• Effective oral chemotherapy for breast cancer: pillars of strength.

      Findlay, M; Von Minckwitz, G; Wardley, Andrew M; Faculty of Medical & Health Sciences, University of Auckland, Auckland, New Zealand. mp.findlay@auckland.ac.nz (2008-02)
      Traditionally, anticancer therapy has been dominated by intravenous drug therapy. However, oral agents provide an attractive approach to chemotherapy and use of oral treatments is increasing. We discuss the benefits and challenges of oral chemotherapy from the perspectives of patients, healthcare providers and healthcare funders. Important issues include patient preference, efficacy, compliance, bioavailability, reimbursement, use in special patient populations, financial and staff time savings and flexibility of dosing. We review data for traditional oral agents (e.g. cyclophosphamide, methotrexate), newer oral chemotherapies (e.g. capecitabine), oral formulations of traditionally intravenous agents (e.g. vinorelbine, idarubicin) and new biologic agents under evaluation in breast cancer (e.g. tyrosine kinase inhibitors). Lastly, we review studies of all-oral combination regimens. The wealth of data available and the increasing use of oral agents in breast cancer suggest that many of the concerns and perceptions about oral therapy, including efficacy and bioavailability, have been overcome, and that oral therapy will play a major role in breast cancer management in the future in both the metastatic and adjuvant settings.
    • A phase I dose-escalation and bioavailability study of oral and intravenous formulations of erlotinib (Tarceva, OSI-774) in patients with advanced solid tumors of epithelial origin.

      Ranson, Malcolm R; Shaw, H; Wolf, J; Hamilton, M; McCarthy, S; Dean, Emma J; Reid, A; Judson, I; Department of Medical Oncology, University of Manchester, Christie Hospital NHS Foundation Trust, Wilmslow Road, Withington, Manchester M20 4BX, UK. malcolm.ranson@manchester.ac.uk (2010-05)
      PURPOSE: An intravenous (IV) erlotinib formulation has not been characterized in cancer patients but may be useful in those with gastrointestinal abnormalities that impact on the ability to take oral medication. This study sought to determine the maximum tolerated dose (MTD) of erlotinib administered as a single 30-min infusion in patients with advanced solid tumors and absolute bioavailability of erlotinib tablets at matched doses. METHODS: This was a two-center, open label, Phase I, dose-escalation and bioavailability study of single dose IV and oral erlotinib. RESULTS: The highest escalated IV erlotinib dose achieved was 100 mg, with only mild adverse events reported. The MTD for IV erlotinib was not reached as a predetermined erlotinib plasma concentration cap of 4 microg/mL was exceeded in 3/6 patients. No dose-limiting toxicity was observed. Median bioavailability of erlotinib tablets was 76%. CONCLUSIONS: A 100 mg single IV dose of erlotinib, given as a 30-min infusion, was well tolerated with only minor adverse events and the high level of bioavailability of oral erlotinib was confirmed.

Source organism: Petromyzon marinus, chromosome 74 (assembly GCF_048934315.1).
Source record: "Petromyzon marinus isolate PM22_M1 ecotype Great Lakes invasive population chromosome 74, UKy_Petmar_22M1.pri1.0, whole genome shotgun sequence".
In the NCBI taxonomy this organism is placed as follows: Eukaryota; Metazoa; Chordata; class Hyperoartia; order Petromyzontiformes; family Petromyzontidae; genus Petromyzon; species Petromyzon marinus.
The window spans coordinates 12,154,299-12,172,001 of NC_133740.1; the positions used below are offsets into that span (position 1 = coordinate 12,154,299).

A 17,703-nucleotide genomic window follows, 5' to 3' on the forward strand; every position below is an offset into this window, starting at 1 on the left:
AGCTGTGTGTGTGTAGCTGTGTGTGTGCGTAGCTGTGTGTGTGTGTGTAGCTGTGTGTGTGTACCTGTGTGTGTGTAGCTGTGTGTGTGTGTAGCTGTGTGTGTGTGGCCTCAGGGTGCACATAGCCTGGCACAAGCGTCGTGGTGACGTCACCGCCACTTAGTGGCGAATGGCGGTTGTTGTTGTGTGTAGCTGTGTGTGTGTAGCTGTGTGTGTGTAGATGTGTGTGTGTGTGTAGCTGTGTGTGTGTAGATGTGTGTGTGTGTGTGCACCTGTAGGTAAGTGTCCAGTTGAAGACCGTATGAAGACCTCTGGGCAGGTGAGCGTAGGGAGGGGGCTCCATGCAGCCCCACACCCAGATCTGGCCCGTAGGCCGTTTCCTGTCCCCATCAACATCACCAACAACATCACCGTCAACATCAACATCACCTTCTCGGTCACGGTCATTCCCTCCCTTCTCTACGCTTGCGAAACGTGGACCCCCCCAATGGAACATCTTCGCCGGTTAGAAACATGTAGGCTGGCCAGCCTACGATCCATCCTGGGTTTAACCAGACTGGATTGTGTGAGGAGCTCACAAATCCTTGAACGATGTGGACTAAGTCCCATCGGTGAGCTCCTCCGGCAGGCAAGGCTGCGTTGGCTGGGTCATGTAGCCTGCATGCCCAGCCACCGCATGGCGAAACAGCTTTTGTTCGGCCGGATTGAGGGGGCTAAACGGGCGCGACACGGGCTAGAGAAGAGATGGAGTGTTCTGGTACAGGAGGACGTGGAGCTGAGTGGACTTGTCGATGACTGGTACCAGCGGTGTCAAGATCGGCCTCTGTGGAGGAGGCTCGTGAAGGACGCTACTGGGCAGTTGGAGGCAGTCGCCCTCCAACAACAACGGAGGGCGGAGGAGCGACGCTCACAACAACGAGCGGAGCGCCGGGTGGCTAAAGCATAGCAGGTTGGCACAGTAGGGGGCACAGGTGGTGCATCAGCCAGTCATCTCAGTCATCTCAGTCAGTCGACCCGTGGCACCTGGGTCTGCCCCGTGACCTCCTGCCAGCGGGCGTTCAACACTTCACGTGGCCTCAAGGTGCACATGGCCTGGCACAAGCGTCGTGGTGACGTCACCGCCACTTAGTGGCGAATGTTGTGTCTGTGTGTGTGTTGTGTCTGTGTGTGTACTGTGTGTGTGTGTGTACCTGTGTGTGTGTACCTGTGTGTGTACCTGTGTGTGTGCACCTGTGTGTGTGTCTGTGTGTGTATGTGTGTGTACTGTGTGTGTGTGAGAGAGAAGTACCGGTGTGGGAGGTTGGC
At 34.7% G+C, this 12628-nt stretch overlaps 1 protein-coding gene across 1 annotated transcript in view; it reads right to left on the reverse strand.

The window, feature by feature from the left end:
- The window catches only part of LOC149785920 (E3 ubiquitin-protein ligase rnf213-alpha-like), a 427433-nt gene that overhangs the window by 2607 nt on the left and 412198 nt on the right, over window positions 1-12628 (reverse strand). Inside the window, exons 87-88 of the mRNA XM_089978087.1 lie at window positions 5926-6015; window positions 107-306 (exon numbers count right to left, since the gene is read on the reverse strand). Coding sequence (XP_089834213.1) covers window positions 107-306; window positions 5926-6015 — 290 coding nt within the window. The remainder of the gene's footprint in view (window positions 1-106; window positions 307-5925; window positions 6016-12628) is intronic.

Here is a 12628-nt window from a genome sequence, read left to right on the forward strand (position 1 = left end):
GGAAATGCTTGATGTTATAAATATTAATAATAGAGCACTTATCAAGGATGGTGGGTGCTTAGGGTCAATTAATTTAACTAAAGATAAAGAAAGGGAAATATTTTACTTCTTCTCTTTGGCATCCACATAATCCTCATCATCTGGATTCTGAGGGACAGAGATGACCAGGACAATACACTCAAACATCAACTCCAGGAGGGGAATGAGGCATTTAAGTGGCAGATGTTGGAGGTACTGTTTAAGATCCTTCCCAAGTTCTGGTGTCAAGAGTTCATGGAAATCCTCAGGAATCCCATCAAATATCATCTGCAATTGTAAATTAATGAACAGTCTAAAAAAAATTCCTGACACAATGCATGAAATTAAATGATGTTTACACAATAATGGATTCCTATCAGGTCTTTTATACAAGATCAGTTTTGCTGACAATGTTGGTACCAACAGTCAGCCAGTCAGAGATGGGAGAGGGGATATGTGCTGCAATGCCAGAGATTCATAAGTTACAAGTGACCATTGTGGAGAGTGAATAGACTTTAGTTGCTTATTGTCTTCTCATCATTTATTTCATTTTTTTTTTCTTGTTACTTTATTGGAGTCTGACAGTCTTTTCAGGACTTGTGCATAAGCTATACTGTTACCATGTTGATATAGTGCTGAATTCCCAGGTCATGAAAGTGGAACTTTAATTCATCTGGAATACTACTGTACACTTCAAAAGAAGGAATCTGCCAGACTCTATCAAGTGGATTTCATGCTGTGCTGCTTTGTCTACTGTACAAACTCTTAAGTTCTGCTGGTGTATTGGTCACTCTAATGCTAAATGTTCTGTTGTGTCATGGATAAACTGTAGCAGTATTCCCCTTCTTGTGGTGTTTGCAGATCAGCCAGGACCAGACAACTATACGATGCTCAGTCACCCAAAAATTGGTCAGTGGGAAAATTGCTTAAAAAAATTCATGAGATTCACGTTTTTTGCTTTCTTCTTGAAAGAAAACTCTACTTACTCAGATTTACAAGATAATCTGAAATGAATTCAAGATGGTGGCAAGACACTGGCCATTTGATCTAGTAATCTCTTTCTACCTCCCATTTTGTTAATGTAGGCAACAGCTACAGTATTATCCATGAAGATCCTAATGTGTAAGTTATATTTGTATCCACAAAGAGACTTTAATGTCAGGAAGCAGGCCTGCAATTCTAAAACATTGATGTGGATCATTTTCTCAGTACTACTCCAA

• Trastuzumab plus anastrozole versus anastrozole alone for the treatment of postmenopausal women with human epidermal growth factor receptor 2-positive, hormone receptor-positive metastatic breast cancer: results from the randomized phase III TAnDEM study.

      Kaufman, Bella; Mackey, John R; Clemens, Michael R; Bapsy, Poonamalle P; Vaid, Ashok; Wardley, Andrew M; Tjulandin, Sergei; Jahn, Michaela; Lehle, Michaela; Feyereislova, Andrea; et al. (2009-11-20)
      PURPOSE: TAnDEM is the first randomized phase III study to combine a hormonal agent and trastuzumab without chemotherapy as treatment for human epidermal growth factor receptor 2 (HER2)/hormone receptor-copositive metastatic breast cancer (MBC). PATIENTS AND METHODS: Postmenopausal women with HER2/hormone receptor-copositive MBC were randomly assigned to anastrozole (1 mg/d orally) with or without trastuzumab (4 mg/kg intravenous infusion on day 1, then 2 mg/kg every week) until progression. The primary end point was progression-free survival (PFS) in the intent-to-treat population. Results Overall, 103 patients received trastuzumab plus anastrozole; 104 received anastrozole alone. Patients in the trastuzumab plus anastrozole arm experienced significant improvements in PFS compared with patients receiving anastrozole alone (hazard ratio = 0.63; 95% CI, 0.47 to 0.84; median PFS, 4.8 v 2.4 months; log-rank P = .0016). In patients with centrally confirmed hormone receptor positivity (n = 150), median PFS was 5.6 and 3.8 months in the trastuzumab plus anastrozole and anastrozole alone arms, respectively (log-rank P = .006). Overall survival in the overall and centrally confirmed hormone receptor-positive populations showed no statistically significant treatment difference; however, 70% of patients in the anastrozole alone arm crossed over to receive trastuzumab after progression on anastrozole alone. Incidence of grade 3 and 4 adverse events was 23% and 5%, respectively, in the trastuzumab plus anastrozole arm, and 15% and 1%, respectively, in the anastrozole alone arm; one patient in the combination arm experienced New York Heart Association class II congestive heart failure. CONCLUSION: Trastuzumab plus anastrozole improves outcomes for patients with HER2/hormone receptor-copositive MBC compared with anastrozole alone, although adverse events and serious adverse events were more frequent with the combination.